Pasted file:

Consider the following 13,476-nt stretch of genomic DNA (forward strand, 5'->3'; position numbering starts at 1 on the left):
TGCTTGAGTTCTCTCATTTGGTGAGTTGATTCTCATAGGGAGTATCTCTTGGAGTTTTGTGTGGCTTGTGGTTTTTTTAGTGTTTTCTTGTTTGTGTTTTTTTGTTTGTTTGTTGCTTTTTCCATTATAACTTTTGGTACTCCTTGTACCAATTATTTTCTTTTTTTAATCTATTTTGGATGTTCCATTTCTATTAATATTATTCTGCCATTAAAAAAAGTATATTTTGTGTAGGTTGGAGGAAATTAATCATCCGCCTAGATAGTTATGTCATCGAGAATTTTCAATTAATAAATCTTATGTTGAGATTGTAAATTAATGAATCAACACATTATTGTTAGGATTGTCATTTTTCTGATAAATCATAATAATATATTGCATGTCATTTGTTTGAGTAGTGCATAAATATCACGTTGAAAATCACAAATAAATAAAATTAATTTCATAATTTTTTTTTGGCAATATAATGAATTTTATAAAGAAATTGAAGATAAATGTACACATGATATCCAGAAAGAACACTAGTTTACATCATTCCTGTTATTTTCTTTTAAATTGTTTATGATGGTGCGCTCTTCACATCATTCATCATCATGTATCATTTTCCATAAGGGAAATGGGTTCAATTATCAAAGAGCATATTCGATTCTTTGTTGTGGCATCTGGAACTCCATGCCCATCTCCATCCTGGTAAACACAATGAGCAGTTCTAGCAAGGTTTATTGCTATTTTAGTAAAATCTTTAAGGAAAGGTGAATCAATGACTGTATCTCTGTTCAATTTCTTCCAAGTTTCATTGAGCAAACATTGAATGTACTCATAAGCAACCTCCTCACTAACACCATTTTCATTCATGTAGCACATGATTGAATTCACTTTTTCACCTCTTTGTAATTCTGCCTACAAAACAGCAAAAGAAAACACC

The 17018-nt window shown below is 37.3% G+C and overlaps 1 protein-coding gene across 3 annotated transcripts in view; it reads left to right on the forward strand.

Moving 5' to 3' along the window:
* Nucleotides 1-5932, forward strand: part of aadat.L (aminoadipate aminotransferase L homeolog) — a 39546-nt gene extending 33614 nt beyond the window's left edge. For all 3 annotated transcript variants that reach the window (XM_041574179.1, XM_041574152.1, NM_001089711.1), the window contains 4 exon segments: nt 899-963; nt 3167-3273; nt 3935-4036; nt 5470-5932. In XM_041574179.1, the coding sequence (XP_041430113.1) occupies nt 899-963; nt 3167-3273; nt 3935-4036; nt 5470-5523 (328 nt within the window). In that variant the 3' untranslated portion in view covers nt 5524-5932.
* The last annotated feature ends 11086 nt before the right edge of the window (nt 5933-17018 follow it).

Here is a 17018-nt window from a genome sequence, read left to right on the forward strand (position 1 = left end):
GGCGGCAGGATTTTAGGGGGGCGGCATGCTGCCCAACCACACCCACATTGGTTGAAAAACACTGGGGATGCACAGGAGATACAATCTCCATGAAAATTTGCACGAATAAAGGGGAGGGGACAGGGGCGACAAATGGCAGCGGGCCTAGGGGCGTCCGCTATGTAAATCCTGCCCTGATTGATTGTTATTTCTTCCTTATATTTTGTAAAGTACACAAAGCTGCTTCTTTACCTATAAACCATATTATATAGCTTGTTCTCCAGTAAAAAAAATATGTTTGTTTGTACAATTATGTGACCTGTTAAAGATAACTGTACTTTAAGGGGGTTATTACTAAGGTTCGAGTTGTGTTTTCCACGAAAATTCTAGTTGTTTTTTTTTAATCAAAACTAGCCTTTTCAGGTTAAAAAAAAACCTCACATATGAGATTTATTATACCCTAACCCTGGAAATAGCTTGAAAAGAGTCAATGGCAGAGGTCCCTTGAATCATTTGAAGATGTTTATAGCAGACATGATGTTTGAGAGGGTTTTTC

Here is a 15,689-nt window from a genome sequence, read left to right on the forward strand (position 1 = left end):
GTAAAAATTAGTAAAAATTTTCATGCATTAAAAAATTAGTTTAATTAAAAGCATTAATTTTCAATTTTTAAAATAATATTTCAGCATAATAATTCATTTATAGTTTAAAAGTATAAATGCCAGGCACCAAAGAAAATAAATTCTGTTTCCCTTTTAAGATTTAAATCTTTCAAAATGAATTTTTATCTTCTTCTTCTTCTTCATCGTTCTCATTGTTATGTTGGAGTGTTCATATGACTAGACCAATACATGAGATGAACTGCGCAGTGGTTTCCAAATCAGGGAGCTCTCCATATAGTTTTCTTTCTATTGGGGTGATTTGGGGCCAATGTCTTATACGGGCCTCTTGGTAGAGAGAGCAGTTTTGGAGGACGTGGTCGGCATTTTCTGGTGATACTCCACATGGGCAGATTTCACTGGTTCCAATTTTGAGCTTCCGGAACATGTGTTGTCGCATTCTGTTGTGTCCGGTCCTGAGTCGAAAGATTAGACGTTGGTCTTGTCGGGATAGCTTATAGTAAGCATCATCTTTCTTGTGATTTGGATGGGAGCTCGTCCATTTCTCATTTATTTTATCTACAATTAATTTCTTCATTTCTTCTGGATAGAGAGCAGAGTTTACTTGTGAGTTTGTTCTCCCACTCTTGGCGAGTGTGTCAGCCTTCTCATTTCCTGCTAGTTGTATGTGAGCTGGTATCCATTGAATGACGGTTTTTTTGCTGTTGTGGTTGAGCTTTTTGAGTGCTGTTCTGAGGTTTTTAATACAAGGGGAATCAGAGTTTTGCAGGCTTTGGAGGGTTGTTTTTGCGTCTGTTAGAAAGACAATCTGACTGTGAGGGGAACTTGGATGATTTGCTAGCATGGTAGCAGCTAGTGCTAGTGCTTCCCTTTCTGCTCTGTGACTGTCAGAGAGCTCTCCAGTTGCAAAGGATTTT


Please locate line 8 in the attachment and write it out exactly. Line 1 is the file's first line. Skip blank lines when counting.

GGCGGCAGGATTTTAGGGGGGCGGCATGCTGCCCAACCACACCCACATTGGTTGAAAAACACTGGGGATGCACAGGAGATACAATCTCCATGAAAATTTGCACGAATAAAGGGGAGGGGACAGGGGCGACAAATGGCAGCGGGCCTAGGGGCGTCCGCTATGTAAATCCTGCCCTGATTGATTGTTATTTCTTCCTTATATTTTGTAAAGTACACAAAGCTGCTTCTTTACCTATAAACCATATTATATAGCTTGTTCTCCAGTAAAAAAAATATGTTTGTTTGTACAATTATGTGACCTGTTAAAGATAACTGTACTTTAAGGGGGTTATTACTAAGGTTCGAGTTGTGTTTTCCACGAAAATTCTAGTTGTTTTTTTTTAATCAAAACTAGCCTTTTCAGGTTAAAAAAAAACCTCACATATGAGATTTATTATACCCTAACCCTGGAAATAGCTTGAAAAGAGTCAATGGCAGAGGTCCCTTGAATCATTTGAAGATGTTTATAGCAGACATGATGTTTGAGAGGGTTTTTC